Why Occupy Wall Street is connected to Palestine

10614127_1451255695145673_4907426003436789480_nAmin Husain grew up in Palestine, just outside of Ramallah, and is a veteran Occupy organizer, activist, artist, writer and lawyer. Now, he is one of the key organizers behind #NYC2Gaza, an ad-hoc collective of activists in New York organizing solidarity actions for Palestine. On August 20, he and many others will be marching in solidarity with Gaza and occupied Palestine. I got a chance to catch up with him about the importance of continuous collective action and civil disobedience to end the Israeli occupation of Palestine and break the siege on Gaza.

To start with, tell me a little bit about #NYC2Gaza.

It is a loose group of individual organizers, activists and people that are moved by what is going on and recognized that there was a space. We had come together with a call to put out saying that this is a direct action front for Palestine.

Many of us knew each other from Occupy, so we wanted to create a hashtag that symbolizes what we think we’re trying to do, which is create that bridge between New York and Palestine, recognizing that this is the center of empire and the people here have a responsibility to escalate in ways that reflect how bad the situation has become in Palestine.

Recently there have been other Palestine solidarity activists that have questioned the need for civil disobedience if there is, in fact, a ceasefire brokered between Israel and Hamas. What do you think about this?

Of course it is still needed. The situation in Palestine is so dire; I think people are moved by the fact that they see these bodies on television and they see bombs falling, but the killing is happening on a daily basis because of the structural violence of the Israeli occupation, the apartheid-like regime and the siege that has been put on the people of Gaza for over seven years. There is no way for these people to rebuild. There are no medical supplies, there is no electricity, there is no water and there is a temporary ceasefire right now that is likely to fall through.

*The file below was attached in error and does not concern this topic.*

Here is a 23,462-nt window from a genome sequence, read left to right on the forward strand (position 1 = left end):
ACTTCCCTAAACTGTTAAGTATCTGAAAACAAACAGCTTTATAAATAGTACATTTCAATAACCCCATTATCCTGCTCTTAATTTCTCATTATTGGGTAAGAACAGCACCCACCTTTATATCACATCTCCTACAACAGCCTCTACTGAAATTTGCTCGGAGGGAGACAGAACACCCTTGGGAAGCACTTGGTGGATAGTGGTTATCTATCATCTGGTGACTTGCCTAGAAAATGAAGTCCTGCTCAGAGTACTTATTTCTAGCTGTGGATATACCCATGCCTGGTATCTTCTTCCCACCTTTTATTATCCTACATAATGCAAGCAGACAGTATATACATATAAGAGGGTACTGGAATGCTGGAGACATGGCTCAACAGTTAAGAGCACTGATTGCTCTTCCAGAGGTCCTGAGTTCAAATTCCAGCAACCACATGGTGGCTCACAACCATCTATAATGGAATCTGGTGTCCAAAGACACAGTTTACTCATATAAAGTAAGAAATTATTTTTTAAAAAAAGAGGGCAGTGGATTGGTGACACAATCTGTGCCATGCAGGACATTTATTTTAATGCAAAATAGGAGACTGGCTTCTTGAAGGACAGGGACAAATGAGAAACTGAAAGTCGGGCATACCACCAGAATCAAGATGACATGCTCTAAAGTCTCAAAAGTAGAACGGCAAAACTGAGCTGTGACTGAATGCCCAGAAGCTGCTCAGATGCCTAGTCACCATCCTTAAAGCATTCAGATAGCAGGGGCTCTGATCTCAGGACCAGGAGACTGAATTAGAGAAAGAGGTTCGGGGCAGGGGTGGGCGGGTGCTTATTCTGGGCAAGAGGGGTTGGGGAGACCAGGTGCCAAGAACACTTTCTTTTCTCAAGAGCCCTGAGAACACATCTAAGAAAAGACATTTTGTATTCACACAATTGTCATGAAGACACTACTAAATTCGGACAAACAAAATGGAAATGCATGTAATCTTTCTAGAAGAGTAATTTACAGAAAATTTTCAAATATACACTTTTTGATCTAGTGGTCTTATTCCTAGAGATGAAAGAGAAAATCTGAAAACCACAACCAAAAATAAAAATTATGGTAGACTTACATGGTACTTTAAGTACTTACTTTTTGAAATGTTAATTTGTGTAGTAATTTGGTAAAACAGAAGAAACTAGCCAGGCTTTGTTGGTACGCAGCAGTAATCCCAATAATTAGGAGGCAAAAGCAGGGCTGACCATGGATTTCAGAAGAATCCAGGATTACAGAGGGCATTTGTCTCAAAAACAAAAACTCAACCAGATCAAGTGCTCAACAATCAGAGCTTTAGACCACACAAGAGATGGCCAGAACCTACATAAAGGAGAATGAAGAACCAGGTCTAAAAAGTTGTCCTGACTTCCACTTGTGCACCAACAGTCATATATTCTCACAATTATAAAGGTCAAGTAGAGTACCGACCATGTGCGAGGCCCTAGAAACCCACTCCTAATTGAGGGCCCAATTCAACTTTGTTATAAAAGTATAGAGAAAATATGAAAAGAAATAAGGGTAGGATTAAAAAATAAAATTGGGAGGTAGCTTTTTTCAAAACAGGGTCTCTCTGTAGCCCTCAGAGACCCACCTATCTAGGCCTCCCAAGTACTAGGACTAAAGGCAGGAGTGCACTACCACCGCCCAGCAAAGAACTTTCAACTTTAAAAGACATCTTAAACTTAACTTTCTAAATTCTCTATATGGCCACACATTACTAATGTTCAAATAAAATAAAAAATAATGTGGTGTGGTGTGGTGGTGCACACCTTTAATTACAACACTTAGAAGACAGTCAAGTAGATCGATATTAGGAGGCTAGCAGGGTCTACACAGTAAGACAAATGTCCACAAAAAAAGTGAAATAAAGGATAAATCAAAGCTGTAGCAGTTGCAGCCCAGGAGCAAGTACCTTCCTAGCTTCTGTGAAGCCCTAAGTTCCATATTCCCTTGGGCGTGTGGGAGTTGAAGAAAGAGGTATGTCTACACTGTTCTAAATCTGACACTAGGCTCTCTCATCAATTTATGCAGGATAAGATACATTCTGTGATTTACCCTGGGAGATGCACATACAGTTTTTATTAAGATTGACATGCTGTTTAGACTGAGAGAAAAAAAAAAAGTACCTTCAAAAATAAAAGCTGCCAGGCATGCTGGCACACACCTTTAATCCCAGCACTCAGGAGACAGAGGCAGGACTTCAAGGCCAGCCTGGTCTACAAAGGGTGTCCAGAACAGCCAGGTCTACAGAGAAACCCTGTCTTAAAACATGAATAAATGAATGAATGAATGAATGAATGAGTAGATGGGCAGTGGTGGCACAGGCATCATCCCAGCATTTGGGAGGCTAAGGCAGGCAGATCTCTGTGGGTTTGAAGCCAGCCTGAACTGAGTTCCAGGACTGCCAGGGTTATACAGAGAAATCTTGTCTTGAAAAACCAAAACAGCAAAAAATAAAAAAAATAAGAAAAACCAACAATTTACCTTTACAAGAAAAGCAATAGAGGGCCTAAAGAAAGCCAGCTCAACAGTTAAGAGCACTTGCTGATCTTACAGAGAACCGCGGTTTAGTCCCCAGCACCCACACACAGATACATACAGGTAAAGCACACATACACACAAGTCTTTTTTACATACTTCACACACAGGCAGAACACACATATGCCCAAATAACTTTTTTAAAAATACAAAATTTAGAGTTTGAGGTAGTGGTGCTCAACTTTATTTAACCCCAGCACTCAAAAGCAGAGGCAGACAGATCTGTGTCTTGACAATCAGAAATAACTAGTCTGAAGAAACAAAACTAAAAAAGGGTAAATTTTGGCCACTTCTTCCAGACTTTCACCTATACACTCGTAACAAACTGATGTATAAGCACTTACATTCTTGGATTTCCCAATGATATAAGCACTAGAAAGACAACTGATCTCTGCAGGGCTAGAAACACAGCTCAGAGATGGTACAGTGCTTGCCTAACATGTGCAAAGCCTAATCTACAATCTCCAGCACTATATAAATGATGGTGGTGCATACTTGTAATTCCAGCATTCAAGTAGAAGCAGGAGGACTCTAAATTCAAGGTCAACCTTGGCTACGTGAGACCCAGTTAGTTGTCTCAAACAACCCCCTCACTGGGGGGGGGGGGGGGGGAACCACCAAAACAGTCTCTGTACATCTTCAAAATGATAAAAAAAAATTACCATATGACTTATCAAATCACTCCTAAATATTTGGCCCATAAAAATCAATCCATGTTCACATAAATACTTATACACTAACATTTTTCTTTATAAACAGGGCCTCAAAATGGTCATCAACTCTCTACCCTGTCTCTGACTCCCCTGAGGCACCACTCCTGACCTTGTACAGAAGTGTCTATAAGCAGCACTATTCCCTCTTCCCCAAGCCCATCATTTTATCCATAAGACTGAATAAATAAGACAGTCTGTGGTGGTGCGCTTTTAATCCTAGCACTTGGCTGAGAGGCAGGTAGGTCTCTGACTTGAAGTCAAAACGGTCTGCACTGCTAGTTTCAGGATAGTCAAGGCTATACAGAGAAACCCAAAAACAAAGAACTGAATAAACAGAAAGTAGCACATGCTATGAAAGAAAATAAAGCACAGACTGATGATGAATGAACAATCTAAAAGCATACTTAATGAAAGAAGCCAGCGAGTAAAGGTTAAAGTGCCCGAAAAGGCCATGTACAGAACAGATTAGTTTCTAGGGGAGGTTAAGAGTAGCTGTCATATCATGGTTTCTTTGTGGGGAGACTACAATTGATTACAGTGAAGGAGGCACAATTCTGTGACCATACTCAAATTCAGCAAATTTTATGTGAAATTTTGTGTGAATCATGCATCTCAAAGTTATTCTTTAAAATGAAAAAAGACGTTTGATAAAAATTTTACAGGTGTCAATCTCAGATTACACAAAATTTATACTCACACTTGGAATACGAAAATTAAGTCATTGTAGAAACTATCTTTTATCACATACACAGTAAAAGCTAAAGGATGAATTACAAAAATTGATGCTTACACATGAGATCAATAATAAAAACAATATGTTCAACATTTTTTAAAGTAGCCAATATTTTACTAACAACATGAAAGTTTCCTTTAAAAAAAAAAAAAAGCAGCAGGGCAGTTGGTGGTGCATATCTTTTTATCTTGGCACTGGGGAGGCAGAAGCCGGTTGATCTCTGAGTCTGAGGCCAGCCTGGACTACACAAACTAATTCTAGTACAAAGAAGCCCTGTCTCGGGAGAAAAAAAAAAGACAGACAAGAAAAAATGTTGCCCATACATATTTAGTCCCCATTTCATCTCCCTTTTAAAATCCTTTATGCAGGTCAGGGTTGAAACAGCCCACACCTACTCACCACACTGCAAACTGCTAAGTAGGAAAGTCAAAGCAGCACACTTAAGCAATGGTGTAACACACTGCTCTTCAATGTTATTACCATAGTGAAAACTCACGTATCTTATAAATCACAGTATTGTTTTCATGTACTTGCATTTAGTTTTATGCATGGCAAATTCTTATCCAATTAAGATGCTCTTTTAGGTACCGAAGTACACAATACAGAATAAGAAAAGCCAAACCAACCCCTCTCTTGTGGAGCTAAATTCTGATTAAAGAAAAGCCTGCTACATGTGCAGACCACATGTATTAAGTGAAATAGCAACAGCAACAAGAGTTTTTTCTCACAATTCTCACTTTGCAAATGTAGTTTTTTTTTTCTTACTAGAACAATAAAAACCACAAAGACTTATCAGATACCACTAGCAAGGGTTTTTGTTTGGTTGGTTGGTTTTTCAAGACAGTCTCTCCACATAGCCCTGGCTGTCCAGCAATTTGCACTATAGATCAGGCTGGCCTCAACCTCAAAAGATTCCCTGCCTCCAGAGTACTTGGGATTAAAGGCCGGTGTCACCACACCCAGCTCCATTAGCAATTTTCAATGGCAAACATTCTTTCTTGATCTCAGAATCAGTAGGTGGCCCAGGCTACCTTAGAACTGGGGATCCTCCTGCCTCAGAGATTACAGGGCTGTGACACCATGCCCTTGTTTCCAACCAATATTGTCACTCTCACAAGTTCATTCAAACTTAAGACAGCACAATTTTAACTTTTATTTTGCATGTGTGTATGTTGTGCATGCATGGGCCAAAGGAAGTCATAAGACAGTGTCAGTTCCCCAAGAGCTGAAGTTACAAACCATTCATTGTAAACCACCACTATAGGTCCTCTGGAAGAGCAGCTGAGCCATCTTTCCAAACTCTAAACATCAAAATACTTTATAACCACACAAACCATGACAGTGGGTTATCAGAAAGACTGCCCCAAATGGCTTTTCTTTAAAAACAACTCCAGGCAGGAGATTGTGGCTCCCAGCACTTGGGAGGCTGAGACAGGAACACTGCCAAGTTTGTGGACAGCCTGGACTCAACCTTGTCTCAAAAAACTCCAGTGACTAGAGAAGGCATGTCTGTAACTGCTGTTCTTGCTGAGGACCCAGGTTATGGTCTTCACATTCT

So, I think these calls to halt civil disobedience, even if they are well intentioned, are out of touch. It points to a bigger problem with the type of solidarity work and the challenges that we have to understand about this work. It does not begin and end with whether you see a bomb or not; it begins and ends with whether the occupation goes away or not.

Right now Israel‘s atrocities are all over the news, but it isn’t always like this. How can activists maintain pressure on Israel to end the occupation of Palestine and break the siege on Gaza when it isn’t necessarily in the headlines?

Number one, the issue of Palestine is something that relates to empire, and our struggles being connected. The NYPD has something to do with the Israeli occupation. The bombs that are being experimented with on the Palestinian people are part of an industry that we are promoting in our country. Our tax dollars are going over there.

Number two: part of the way you avoid actions starting and ending with whether or not there are bombs on television is if the person who is organizing is closer to the activity or not. It is very important for people who do solidarity work, for example, with Palestine to actually see and wonder and ask who is in the room with them. Are there any Palestinians? Are there any Muslims? Are there any people of color? Because the privileged white male position, although welcome, could be dominating and out of touch.

There has been a lot of talk lately about representations of Palestine and Palestinians in the media improving recently. Do you think this is the case? Do you think that it matters?

I think no one can deny that the front page of the New York Times featuring a picture that shows the humanity of Palestinians is significant. But the language and the ideology surrounding [media depictions] still hasn’t changed. Why do people talk about Hamas as if it is a terrorist organization, not a resistance organization? Why is the focus always on two parties in conflict — this sterilized way of thinking about things — when in fact there is an occupier and a people who are occupied, there is an oppressor and a people who are being oppressed. The voices that are always quoted tend to be the voices of those who are powerful. To me, that is what has not changed much.

But I think that there is also this media opening, and I think it is facilitated by social media. I think a lot of people have become this other kind of journalist which has allowed us to stay more informed than we normally would.

What are the connections between the struggle for economic justice and equality and justice for Palestine?

To me, I have always said that my involvement in Occupy Wall Street was what I could do for Palestine from here. When we were doing Occupy Wall Street, my dad came and visited me in the park. He came, he sat down, and he looked around, and he’s like, “Amin, this makes sense.”